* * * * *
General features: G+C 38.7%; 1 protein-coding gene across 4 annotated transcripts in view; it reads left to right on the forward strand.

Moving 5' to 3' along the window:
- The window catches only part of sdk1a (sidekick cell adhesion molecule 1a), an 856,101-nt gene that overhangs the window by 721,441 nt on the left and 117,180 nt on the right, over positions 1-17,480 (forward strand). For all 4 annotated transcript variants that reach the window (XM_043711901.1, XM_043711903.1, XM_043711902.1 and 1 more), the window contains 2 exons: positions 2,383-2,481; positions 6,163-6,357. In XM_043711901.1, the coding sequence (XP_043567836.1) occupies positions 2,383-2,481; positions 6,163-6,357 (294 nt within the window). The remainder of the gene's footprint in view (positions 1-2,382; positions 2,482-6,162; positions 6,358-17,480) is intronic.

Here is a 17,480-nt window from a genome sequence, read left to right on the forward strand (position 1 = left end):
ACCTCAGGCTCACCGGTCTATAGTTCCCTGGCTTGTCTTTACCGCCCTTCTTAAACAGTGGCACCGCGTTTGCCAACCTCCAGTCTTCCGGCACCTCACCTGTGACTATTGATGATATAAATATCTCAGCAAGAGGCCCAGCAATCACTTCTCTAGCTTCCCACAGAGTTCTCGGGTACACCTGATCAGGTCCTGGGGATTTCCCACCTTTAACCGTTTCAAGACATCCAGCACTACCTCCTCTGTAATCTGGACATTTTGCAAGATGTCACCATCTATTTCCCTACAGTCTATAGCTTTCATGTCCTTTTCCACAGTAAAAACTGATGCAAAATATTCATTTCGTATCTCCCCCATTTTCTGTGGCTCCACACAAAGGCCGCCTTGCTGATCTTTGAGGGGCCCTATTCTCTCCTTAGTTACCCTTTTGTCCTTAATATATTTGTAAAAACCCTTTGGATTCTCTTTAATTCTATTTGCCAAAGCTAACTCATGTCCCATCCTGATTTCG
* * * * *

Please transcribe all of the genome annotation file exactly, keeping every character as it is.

General features: G+C 38.7%; 1 protein-coding gene across 4 annotated transcripts in view; it reads left to right on the forward strand.

Moving 5' to 3' along the window:
- The window catches only part of sdk1a (sidekick cell adhesion molecule 1a), an 856,101-nt gene that overhangs the window by 721,441 nt on the left and 117,180 nt on the right, over positions 1-17,480 (forward strand). For all 4 annotated transcript variants that reach the window (XM_043711901.1, XM_043711903.1, XM_043711902.1 and 1 more), the window contains 2 exons: positions 2,383-2,481; positions 6,163-6,357. In XM_043711901.1, the coding sequence (XP_043567836.1) occupies positions 2,383-2,481; positions 6,163-6,357 (294 nt within the window). The remainder of the gene's footprint in view (positions 1-2,382; positions 2,482-6,162; positions 6,358-17,480) is intronic.

Here is a 17,480-nt window from a genome sequence, read left to right on the forward strand (position 1 = left end):
ACCTCAGGCTCACCGGTCTATAGTTCCCTGGCTTGTCTTTACCGCCCTTCTTAAACAGTGGCACCGCGTTTGCCAACCTCCAGTCTTCCGGCACCTCACCTGTGACTATTGATGATATAAATATCTCAGCAAGAGGCCCAGCAATCACTTCTCTAGCTTCCCACAGAGTTCTCGGGTACACCTGATCAGGTCCTGGGGATTTCCCACCTTTAACCGTTTCAAGACATCCAGCACTACCTCCTCTGTAATCTGGACATTTTGCAAGATGTCACCATCTATTTCCCTACAGTCTATAGCTTTCATGTCCTTTTCCACAGTAAAAACTGATGCAAAATATTCATTTCGTATCTCCCCCATTTTCTGTGGCTCCACACAAAGGCCGCCTTGCTGATCTTTGAGGGGCCCTATTCTCTCCTTAGTTACCCTTTTGTCCTTAATATATTTGTAAAAACCCTTTGGATTCTCTTTAATTCTATTTGCCAAAGCTAACTCATGTCCCATCCTGATTTCG